So I promised to write more often and then disappeared- life happened. Among other news from the past two months, I attended both of your birthdays and had a lot of fun; you two seem to like me a lot better than several other adults and I can’t help but be a little smug about it. Perhaps you find in me a child that refuses to grow up, a child that still has wide-eyed wonder when it comes to several things- it’s been getting harder to keep that part alive, but I am trying. Or maybe it’s just because I only cuddle you when you want it and I know from experience that smothering adults are a pain in the…er, okay, no swearing.
I also went on a solo trip to Mussoorie (yes I’m going to fund yours if necessary, but only after you’re eighteen) and got an acceptance to a US university for my PhD which means I’ll be going away for five years in September. It’s going to be that much more difficult to actually watch you two grow up, but we’ll figure that out.
Amidst all of this, I’ve noticed in both of you something, that is to me, incredibly encouraging and positive. Most adults will try to tell you it’s not- but pay them no heed, because you two have an innate ability to claim your own space. To put it simply, you are conscious of what is comfortable and acceptable to you, and what is not- a quality you share with children in general. You cry if someone that you do not like forcibly tries to pick you up, you ignore your mother if she tells you to go kiss a relative you don’t like, and that is excellent. I’m not trying to teach you to be selfish, but all the same, it is very important for you to learn how to be focused on your self. Rather, you already know it, so it is important for you to not let anybody make you “unlearn” it as you grow up.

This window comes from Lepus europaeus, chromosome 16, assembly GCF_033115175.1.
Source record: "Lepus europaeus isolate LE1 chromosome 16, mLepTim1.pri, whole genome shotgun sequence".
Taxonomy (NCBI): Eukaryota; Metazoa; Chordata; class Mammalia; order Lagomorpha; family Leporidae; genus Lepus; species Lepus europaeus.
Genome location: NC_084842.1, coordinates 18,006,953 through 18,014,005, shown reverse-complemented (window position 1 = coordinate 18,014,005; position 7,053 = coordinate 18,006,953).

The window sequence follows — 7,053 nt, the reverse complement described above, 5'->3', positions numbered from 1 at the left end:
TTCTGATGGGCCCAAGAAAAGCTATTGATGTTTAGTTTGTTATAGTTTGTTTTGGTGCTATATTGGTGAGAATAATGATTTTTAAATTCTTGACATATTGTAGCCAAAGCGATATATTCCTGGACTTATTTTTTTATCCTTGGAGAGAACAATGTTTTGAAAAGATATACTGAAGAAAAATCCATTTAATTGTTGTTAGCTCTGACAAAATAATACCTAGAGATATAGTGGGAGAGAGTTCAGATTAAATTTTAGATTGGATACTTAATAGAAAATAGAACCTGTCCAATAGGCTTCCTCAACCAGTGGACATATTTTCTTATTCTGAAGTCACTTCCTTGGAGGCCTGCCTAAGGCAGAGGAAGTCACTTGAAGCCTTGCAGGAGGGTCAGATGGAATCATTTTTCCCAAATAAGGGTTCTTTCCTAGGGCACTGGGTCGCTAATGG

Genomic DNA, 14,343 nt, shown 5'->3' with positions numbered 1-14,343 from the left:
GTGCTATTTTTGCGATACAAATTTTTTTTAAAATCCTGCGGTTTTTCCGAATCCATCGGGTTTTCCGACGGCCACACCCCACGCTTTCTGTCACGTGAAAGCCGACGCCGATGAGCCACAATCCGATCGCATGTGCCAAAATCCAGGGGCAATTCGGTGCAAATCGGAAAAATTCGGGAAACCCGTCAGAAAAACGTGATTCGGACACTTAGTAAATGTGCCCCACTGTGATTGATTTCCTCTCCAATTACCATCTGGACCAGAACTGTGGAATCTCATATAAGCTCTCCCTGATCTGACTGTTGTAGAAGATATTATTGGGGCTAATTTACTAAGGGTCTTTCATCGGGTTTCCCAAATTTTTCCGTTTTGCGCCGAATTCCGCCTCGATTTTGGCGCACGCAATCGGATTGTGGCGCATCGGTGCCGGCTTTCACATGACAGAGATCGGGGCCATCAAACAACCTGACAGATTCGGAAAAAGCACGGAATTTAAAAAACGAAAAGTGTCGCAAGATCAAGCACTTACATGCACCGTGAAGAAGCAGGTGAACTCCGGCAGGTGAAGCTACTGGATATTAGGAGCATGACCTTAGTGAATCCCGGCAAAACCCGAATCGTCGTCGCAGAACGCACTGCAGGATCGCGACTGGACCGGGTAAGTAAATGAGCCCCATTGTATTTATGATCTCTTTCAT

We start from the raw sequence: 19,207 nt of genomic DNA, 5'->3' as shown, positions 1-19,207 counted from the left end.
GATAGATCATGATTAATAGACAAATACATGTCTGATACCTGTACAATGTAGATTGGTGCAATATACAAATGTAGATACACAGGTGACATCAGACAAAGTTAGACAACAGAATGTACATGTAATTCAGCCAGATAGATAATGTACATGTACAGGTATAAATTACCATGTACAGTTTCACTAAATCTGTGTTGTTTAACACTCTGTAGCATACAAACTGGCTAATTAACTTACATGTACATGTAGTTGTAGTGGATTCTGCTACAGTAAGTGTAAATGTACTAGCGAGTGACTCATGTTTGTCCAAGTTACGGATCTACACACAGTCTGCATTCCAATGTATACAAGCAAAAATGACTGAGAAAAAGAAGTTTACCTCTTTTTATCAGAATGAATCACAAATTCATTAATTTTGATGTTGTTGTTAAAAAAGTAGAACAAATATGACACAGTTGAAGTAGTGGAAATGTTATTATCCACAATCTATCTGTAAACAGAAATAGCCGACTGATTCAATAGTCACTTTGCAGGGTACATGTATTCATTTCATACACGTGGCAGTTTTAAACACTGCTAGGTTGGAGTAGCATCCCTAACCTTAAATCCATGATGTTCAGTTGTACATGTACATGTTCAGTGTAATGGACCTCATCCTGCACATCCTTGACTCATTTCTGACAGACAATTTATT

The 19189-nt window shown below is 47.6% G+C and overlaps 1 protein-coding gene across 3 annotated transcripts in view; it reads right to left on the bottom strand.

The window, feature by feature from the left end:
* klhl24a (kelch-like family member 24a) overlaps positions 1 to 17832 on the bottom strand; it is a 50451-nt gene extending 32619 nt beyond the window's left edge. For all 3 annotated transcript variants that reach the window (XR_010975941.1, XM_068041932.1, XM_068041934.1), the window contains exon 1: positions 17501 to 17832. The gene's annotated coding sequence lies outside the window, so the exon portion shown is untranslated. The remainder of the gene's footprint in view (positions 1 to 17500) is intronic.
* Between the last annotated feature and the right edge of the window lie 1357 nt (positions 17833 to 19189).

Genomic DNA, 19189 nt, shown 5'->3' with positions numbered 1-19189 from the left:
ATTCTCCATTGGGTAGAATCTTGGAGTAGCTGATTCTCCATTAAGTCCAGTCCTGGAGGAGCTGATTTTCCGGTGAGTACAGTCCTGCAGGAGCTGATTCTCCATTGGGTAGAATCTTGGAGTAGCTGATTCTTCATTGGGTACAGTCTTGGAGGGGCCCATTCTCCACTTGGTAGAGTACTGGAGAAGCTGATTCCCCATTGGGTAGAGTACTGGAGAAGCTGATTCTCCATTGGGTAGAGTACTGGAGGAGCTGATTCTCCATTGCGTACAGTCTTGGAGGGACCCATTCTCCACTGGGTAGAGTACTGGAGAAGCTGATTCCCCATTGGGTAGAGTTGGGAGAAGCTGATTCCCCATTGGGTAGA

Animals generally have better instincts than ours, but humans come with instincts too, instincts that tell them what they strongly dislike. As the years go by, people may try and get you to suppress these instincts. They will plead, cajole, bully and even emotionally guilt-trip you into being good little girls. As someone who’s been a good little girl, I’m telling you that being “good” is overrated.
Being nice is a wonderful thing. Being pleasant to everyone you meet, helping people, listening to them- these will make you a fine human-being. But losing the essence of who you are, and who you want to be, for anyone else- your parents, your friends, and in time, your partners- is not a nice thing. You do not owe being nice to people who make you feel uncomfortable in your own skin.
There are times when I wish I could do what you do now- cry out loud when someone’s intruding into my space to show them what they’re doing. They’ll tell you things will be easier when you can speak in coherent sentences. They are not entirely wrong. But they aren’t entirely right either. That is how most things stand in life.
Lots of love,